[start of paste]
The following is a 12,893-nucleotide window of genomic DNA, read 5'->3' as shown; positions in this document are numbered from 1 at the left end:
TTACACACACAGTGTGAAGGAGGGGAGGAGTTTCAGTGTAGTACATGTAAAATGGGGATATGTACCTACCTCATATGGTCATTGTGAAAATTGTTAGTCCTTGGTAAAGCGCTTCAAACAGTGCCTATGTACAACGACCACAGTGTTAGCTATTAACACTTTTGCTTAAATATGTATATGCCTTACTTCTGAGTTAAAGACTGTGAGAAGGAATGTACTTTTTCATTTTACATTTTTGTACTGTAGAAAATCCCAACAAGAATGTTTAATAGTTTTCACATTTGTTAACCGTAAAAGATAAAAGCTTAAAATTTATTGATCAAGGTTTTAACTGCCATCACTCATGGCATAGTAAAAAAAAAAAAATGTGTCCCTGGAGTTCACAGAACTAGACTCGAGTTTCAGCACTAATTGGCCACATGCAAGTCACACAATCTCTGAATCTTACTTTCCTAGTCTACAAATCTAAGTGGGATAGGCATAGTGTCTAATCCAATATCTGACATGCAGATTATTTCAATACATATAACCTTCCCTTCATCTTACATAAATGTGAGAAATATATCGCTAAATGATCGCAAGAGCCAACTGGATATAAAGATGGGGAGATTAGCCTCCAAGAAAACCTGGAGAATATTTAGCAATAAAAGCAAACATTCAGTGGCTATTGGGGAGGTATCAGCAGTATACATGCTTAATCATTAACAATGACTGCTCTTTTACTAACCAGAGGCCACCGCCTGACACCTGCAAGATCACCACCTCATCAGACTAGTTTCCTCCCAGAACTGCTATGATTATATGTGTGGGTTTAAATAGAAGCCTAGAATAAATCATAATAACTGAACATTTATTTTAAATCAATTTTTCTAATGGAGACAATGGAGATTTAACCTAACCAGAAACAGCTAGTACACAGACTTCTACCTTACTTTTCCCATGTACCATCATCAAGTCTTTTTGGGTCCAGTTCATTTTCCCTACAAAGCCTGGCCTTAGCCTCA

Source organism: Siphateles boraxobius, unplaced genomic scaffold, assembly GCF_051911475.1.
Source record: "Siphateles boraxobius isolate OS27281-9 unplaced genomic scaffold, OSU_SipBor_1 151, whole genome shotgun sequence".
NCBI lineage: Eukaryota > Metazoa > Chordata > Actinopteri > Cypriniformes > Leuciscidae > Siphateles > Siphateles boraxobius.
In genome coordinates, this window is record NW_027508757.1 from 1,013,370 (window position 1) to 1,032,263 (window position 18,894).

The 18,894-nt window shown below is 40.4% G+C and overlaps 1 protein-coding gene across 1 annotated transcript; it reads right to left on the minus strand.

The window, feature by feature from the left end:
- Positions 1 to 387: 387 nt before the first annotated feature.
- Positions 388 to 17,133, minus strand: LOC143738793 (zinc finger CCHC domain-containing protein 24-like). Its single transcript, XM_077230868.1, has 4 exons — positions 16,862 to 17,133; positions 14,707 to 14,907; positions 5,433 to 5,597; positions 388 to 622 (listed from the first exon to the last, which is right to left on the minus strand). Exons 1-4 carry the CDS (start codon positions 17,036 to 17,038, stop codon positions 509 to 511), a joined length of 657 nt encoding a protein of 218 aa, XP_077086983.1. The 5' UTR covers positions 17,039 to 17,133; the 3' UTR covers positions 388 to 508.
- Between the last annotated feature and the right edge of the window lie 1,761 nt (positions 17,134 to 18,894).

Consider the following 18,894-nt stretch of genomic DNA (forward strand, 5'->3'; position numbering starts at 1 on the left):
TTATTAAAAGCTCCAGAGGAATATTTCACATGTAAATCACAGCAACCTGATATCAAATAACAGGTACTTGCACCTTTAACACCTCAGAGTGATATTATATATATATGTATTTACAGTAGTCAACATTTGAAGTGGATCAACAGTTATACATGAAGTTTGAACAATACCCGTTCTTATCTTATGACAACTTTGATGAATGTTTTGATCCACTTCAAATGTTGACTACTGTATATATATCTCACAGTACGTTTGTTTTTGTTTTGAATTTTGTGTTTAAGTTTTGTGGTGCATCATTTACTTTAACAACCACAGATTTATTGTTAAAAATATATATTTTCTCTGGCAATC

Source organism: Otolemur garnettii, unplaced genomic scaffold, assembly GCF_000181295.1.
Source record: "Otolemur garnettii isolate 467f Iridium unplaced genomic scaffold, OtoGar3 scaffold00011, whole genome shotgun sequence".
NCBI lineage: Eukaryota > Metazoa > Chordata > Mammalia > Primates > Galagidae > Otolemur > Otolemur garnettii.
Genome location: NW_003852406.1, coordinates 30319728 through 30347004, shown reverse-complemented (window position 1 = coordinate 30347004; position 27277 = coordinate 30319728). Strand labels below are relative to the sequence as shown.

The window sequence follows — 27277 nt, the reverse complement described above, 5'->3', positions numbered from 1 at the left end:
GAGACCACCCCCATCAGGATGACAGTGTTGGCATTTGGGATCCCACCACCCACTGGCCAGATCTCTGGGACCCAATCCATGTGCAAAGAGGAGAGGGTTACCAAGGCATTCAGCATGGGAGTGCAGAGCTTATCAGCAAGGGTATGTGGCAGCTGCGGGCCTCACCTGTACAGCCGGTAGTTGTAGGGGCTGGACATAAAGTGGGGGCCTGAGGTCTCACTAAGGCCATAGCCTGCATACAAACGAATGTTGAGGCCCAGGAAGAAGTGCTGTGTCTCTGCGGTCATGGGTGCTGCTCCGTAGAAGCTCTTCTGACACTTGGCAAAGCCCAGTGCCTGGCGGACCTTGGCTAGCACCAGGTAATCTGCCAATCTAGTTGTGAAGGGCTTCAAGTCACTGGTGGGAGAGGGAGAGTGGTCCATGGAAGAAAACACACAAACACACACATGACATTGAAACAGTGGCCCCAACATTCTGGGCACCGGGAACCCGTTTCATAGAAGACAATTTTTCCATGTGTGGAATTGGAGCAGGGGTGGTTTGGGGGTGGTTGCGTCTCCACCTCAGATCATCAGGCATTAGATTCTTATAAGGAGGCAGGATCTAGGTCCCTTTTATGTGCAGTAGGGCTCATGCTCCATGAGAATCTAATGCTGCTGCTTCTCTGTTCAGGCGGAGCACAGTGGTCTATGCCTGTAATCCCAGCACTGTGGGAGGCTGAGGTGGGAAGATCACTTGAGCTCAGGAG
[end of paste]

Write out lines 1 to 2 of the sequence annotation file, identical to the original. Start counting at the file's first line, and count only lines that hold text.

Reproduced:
The following is a 12,893-nucleotide window of genomic DNA, read 5'->3' as shown; positions in this document are numbered from 1 at the left end:
TTACACACACAGTGTGAAGGAGGGGAGGAGTTTCAGTGTAGTACATGTAAAATGGGGATATGTACCTACCTCATATGGTCATTGTGAAAATTGTTAGTCCTTGGTAAAGCGCTTCAAACAGTGCCTATGTACAACGACCACAGTGTTAGCTATTAACACTTTTGCTTAAATATGTATATGCCTTACTTCTGAGTTAAAGACTGTGAGAAGGAATGTACTTTTTCATTTTACATTTTTGTACTGTAGAAAATCCCAACAAGAATGTTTAATAGTTTTCACATTTGTTAACCGTAAAAGATAAAAGCTTAAAATTTATTGATCAAGGTTTTAACTGCCATCACTCATGGCATAGTAAAAAAAAAAAAATGTGTCCCTGGAGTTCACAGAACTAGACTCGAGTTTCAGCACTAATTGGCCACATGCAAGTCACACAATCTCTGAATCTTACTTTCCTAGTCTACAAATCTAAGTGGGATAGGCATAGTGTCTAATCCAATATCTGACATGCAGATTATTTCAATACATATAACCTTCCCTTCATCTTACATAAATGTGAGAAATATATCGCTAAATGATCGCAAGAGCCAACTGGATATAAAGATGGGGAGATTAGCCTCCAAGAAAACCTGGAGAATATTTAGCAATAAAAGCAAACATTCAGTGGCTATTGGGGAGGTATCAGCAGTATACATGCTTAATCATTAACAATGACTGCTCTTTTACTAACCAGAGGCCACCGCCTGACACCTGCAAGATCACCACCTCATCAGACTAGTTTCCTCCCAGAACTGCTATGATTATATGTGTGGGTTTAAATAGAAGCCTAGAATAAATCATAATAACTGAACATTTATTTTAAATCAATTTTTCTAATGGAGACAATGGAGATTTAACCTAACCAGAAACAGCTAGTACACAGACTTCTACCTTACTTTTCCCATGTACCATCATCAAGTCTTTTTGGGTCCAGTTCATTTTCCCTACAAAGCCTGGCCTTAGCCTCA